Does my child need a private attorney? If your child or family member is under 18 and being investigated or prosecuted for a criminal violation, you have the choice of securing private counsel to protect the minor’s freedom and future. I have practiced juvenile delinquency laws for over two decades, and I can help.
Juvenile Delinquency covers minors under 18 (at the time of the offense). Juvenile court is considered civil rather than criminal in nature, and there is no finding of “guilt” nor “conviction” as there is in adult criminal law. Certain serious offenses can be prosecuted in adult court (707 W&I) if the minor is 16 or 17 years old, and has a “fitness hearing”, to determine whether the minor is “amenable” to the care, treatment and training programs of the juvenile court.
If a minor is believed to have violated a law, constituting a misdemeanor or felony, they may, in the discretion of the law enforcement, be cited to appear in court, or be physically arrested and delivered to the juvenile hall. If brought to a juvenile detention facility, the minor must be released to his home unless a petition alleging him/her to be a ward of the court is filed within 48 hours of his arrest. (631 W&I) a probation officer there must make the initial determination as to whether the minor should be charged, or released on informal probation, and may also determine whether to refer the matter to the District Attorney for a formal filing of petition alleging the minor should be a “ward of the court” (the basis for juvenile court jurisdiction, 602 W&I).
If a minor is charged and detained in custody, he is entitled to a Detention Hearing within two court days of his arrest or detention.
A minor charged with an offense (or alleged to be a person suitable to be a ward of the court) is entitled to an Arraignment on Petition, which brings the minor before the court, advises him of the allegations against him/her, and affords an entry of an admission or denial of the charges. If an admission is entered, the Court assumes jurisdiction of the child, and sets a Dispositional hearing (see below). If a denial is entered, the court will set a Readiness Conference, and possibly a Jurisdictional Hearing date.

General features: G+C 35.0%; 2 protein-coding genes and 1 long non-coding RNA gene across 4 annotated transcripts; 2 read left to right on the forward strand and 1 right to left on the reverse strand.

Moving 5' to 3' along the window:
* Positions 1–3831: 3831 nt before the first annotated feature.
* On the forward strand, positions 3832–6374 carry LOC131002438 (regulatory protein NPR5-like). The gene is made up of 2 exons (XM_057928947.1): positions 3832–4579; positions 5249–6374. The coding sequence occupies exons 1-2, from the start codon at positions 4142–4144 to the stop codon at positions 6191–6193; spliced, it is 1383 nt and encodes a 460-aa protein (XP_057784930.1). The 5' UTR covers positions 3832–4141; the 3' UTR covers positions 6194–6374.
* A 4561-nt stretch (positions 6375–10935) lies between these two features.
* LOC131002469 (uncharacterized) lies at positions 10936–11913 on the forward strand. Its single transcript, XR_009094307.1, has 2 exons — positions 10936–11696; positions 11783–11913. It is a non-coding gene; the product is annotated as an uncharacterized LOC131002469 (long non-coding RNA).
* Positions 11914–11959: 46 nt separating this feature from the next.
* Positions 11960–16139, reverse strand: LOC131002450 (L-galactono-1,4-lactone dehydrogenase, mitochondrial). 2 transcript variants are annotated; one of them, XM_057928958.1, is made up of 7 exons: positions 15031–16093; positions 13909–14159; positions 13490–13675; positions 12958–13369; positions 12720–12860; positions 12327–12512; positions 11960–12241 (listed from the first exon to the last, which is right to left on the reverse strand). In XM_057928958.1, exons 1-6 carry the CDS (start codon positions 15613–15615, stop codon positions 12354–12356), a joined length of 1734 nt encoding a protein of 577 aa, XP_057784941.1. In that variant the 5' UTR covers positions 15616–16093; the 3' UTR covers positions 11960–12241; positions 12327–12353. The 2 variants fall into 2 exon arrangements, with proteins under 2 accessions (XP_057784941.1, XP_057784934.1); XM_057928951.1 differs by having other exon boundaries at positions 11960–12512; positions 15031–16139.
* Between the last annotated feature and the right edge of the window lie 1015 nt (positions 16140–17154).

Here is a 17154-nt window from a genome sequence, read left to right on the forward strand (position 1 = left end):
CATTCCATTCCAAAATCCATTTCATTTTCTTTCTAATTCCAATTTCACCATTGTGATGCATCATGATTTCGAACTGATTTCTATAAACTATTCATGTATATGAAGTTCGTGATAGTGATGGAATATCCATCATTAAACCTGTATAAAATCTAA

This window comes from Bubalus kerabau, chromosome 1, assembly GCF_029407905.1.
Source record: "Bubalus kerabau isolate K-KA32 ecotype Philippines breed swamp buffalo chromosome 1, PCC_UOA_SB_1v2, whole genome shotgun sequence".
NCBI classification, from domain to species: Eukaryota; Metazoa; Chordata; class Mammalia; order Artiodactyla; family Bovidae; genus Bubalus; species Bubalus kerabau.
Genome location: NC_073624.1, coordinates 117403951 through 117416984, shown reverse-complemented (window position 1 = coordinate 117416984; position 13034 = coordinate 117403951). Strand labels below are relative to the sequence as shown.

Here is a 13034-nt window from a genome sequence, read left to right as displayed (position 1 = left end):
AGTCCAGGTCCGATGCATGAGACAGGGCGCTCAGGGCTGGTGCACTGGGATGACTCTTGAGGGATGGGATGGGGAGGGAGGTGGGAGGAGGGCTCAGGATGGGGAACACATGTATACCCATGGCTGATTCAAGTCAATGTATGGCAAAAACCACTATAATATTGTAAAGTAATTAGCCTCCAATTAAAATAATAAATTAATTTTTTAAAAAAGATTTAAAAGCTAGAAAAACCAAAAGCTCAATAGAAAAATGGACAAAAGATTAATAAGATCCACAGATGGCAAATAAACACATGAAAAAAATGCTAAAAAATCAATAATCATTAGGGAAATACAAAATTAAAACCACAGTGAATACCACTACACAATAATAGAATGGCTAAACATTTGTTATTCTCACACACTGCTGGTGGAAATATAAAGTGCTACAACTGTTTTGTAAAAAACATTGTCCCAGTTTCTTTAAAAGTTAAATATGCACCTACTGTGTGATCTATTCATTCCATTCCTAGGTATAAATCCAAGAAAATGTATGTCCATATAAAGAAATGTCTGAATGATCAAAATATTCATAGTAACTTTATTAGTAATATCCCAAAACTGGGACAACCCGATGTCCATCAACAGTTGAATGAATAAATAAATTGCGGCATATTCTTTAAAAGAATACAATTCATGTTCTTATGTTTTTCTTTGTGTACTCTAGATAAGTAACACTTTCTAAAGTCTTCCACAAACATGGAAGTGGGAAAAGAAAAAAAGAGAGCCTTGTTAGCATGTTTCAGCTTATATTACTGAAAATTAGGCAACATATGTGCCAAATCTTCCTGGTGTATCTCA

At or after the Arraignment on Petition, an aggressive defense attorney may deploy a number of tactics to remove the minor from the jurisdiction of the court and or avoid prosecution entirely. A motion for informal probation may be made, on a misdemeanor or felony, which would allow a minor to avoid prosecution if the court orders informal supervision by probation. The court and/or probation would set terms and conditions, which, if satisfied, would earn a complete dismissal of the charges against the minor. Only certain charges are subject to this type of motion, but it can be very effective in protecting a minor’s record and future.
At the Readiness Conference, attorneys can negotiate the case with the DA, discussing the facts of the case, as well as the education, social history, home life, and any other law enforcement contacts the minor may have had. If the DA and the minor’s attorney can resolve the matter through an agreement as to which charges would be admitted or dismissed, then the case is set for a dispositional hearing. If a deal cannot be made, the matter is set for a Jurisdictional Hearing.
This is the equivalent of a trial in adult court, where the prosecution must present evidence to prove the minor has committed the acts in the allegation. There is no jury trial, and the court follows the California Rules of Evidence. There is a rebuttable presumption that a minor under the age of 14 is presumed to be incapable of knowing the wrongfulness of his actions, but this is challenge-able as well. The burden of proof in this hearing is by clear and convincing evidence (less than a reasonable doubt). If the court determines the allegations unproven, the petition is dismissed. If the allegations are found to be true, the matter is set for a Dispositional Hearing.
Similar to sentencing in adult court, this proceeding is where the court determines the appropriate terms and conditions of the treatment of the minor. Punishment is a consideration, but the juvenile court is directed to “treat and rehabilitate the minor” in addition to protecting the public. The court usually relies on a report from probation, which considers the factors of the minors home life, education, and facts of the case, and recommends terms and conditions such as curfew, school attendance, counselling programs, and potentially incarceration.
At every stage in a juvenile proceeding, there is an opportunity to try to have the matter dismissed, deferred, or treated with informal probation or deferred entry of judgment. Having an experienced, prepared attorney at your side can be one of the greatest investments you can make for your child.